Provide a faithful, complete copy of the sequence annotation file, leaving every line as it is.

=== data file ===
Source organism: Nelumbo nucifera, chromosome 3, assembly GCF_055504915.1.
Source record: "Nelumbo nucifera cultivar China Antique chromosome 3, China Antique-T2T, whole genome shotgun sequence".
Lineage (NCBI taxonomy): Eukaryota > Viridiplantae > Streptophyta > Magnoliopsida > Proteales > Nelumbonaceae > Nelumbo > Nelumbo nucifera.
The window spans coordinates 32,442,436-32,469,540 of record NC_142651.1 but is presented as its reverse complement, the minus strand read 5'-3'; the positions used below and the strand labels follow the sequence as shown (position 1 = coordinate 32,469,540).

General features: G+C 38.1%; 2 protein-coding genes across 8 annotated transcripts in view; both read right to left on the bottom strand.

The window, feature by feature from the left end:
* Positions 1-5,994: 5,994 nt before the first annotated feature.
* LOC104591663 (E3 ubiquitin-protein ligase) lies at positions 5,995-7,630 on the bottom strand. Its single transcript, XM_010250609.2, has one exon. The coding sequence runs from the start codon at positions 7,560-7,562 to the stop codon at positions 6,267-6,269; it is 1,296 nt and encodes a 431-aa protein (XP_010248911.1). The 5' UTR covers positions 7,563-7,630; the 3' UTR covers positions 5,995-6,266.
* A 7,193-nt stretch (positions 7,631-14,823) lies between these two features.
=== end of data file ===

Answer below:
Source organism: Nelumbo nucifera, chromosome 3, assembly GCF_055504915.1.
Source record: "Nelumbo nucifera cultivar China Antique chromosome 3, China Antique-T2T, whole genome shotgun sequence".
Lineage (NCBI taxonomy): Eukaryota > Viridiplantae > Streptophyta > Magnoliopsida > Proteales > Nelumbonaceae > Nelumbo > Nelumbo nucifera.
The window spans coordinates 32,442,436-32,469,540 of record NC_142651.1 but is presented as its reverse complement, the minus strand read 5'-3'; the positions used below and the strand labels follow the sequence as shown (position 1 = coordinate 32,469,540).

General features: G+C 38.1%; 2 protein-coding genes across 8 annotated transcripts in view; both read right to left on the bottom strand.

The window, feature by feature from the left end:
* Positions 1-5,994: 5,994 nt before the first annotated feature.
* LOC104591663 (E3 ubiquitin-protein ligase) lies at positions 5,995-7,630 on the bottom strand. Its single transcript, XM_010250609.2, has one exon. The coding sequence runs from the start codon at positions 7,560-7,562 to the stop codon at positions 6,267-6,269; it is 1,296 nt and encodes a 431-aa protein (XP_010248911.1). The 5' UTR covers positions 7,563-7,630; the 3' UTR covers positions 5,995-6,266.
* A 7,193-nt stretch (positions 7,631-14,823) lies between these two features.